LinkedIn is building an army of influencers for its business platform.

Giuseppe Meazza

With its mix of jokes and strange anecdotes, Taylor Offer’s LinkedIn page doesn’t immediately come across as a place to get valuable career advice or deep business insights.

His LinkedIn profile is a journey through his career of “messing around.” During his sophomore year in college, Offer boasts that he “learned how to cheat the system” as a stock trade processing analyst, pretending to be busy while he mostly “chilled at my desk and listened to music” or noshed chicken nuggets at the Wendy’s next door. As an intern at another company he gave “a bunch of free swag” to his buddies – the “company definitely took a negative ROI on me.” 

But to the 140,000 followers he has on LinkedIn, Offer is a business guru. Almost every day he shares musings on how to succeed in life and in work, updates about his clothing company, as well as the occasional meme – often racking up millions of views on this content.

Feat Clothing, an ecommerce outfit and Santa Monica, CA retail shop that Offer started around the time he began posting actively on LinkedIn, now has 20 employees and $10 million in annual revenue, he tells Fortune. Celebrities like Aly Raisman, Logan Paul and the Chainsmokers have donned Feat’s funky socks, and according to Offer, he is recognized and approached “a couple times a day” when he’s in Austin, San Francisco or Los Angeles.

“Launching a brand like [Feat] is a game of the funnel. It’s like: how many eyeballs can you get anywhere on the internet?” says Offer, who claims to generate an average of $4,000 in Feat sales every time he posts on LinkedIn. Customers who use the code “Linkedinfluencer” can unlock a special deal, his LinkedIn page notes.

As for his  unusual descriptions of his past jobs, Offer says it’s part of being honest and real. “We were all interns at some point. We all kind of messed around and did nothing,” he says. “I’m lucky to be in a position where I can just have fun with it.”

Offer is among a special breed of internet influencer indigenous to the business-focused social network. TikTok has Charli D’Amelio and her viral dance moves; YouTube has MrBeast and his stunts; On Linkedin, gregarious entrepreneurs like Offer seek to garner large followings by casting themselves as authorities on the art of making it.

And, just as Instagram, YouTube, and TikTok have cultivated their roster of influencers by providing them with various perks and support, LinkedIn, which is owned by Microsoft and has 850 million members, is pouring money and resources into developing its own crop of homegrown stars.

About 1.5 years ago the company hired a team of about 60 creator managers who help Offer and others harness opportunity by guiding content, providing coaching and mentorship. It’s part of the company’s $25 million investment into creators —influencers—on the platform. A flagship of the fund is the six-week LinkedIn Creator Accelerator Programs in the U.S., India, Brazil and U.K which educate hand-picked talent on utilizing LinkedIn’s creation tools, life within LinkedIn and share success stories.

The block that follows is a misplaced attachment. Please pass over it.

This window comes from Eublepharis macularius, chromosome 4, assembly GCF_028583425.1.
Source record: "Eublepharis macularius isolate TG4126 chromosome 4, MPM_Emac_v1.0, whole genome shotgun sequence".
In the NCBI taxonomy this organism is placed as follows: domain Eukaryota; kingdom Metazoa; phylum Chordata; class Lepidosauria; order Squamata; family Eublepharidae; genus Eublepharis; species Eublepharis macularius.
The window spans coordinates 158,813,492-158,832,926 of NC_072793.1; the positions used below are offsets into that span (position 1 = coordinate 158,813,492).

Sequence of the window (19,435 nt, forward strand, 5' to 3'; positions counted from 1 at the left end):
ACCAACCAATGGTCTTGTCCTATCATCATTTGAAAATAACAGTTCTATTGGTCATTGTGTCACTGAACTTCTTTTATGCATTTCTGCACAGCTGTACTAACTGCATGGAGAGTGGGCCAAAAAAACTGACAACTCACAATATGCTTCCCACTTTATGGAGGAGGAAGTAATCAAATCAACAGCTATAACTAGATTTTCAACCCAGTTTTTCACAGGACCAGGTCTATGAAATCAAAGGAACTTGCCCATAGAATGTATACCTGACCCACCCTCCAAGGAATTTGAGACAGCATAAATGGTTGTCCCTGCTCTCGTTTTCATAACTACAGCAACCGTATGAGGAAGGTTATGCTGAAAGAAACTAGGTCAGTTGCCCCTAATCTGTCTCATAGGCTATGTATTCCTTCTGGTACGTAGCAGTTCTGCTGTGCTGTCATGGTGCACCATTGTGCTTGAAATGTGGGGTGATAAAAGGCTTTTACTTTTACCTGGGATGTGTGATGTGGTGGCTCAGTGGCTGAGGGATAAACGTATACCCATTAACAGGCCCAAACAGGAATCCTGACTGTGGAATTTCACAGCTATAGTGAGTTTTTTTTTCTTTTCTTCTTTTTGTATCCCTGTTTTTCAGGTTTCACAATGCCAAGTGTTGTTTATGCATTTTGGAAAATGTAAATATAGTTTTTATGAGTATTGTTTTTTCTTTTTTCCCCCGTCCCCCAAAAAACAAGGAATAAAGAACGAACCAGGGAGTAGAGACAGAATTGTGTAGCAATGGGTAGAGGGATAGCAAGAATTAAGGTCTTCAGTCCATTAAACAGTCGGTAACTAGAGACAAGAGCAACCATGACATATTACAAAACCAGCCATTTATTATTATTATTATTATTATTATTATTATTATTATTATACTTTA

“We had a lot—and when I say ‘a lot,’ I mean a lot—of guidance, a lot of different trainings on how to create content,” says 23-year-old Stephanie Nuesi, describing her experience in the 2021 LinkedIn Creator Accelerator Program. During the training, Nuesi, who has since become a financial analyst at Google, was instructed on how to use LinkedIn tools like newsletters and livestreaming, as well as how to edit videos and slide presentations, and counseled on the dos and don’ts of being an influencer. 

As many followers as Jamie Dimon

LinkedIn’s influencer efforts are the latest sign of the booming creator economy, which has minted countless internet stars while boosting user engagement, and advertising revenue, on the platforms that host them. But with its mission to “connect the world’s professionals to make them more productive and successful,” LinkedIn is treading a slightly different path than other social networks where the talent need only entertain users.

“I don’t think it’s any great surprise LinkedIn sees a big opportunity [in creators] right now, especially where some of the other platforms are being seen as stale or there’s a lot of drama a.k.a. Twitter,” says Scott Cowley, marketing professor and director of the Digital Marketing & eCommerce Program at Western Michigan University. “There is a tremendous opportunity for LinkedIn to draw more attention to the platform through incentivizing really good content to ultimately serve the purpose of the business model: increase ad revenue.”

Every week on LinkedIn, 52 million users seek jobs and every minute an average of eight people are hired and 9,000 connect, notes a spokesperson for the platform. “The value proposition is very, very clear, because of the fact that you are putting your content and your expertise out there in front of a professional network,” says Katie Carroll who oversees communities and editorial for LinkedIn North America. 

This content, along with LinkedIn’s job search functions and messaging, has led to “record” engagement on the platform for 16 straight quarters, Carroll says, helping to increase revenue by $768 million–or 26%–in the fourth quarter of 2022 (a highlight for parent Microsoft this earnings season).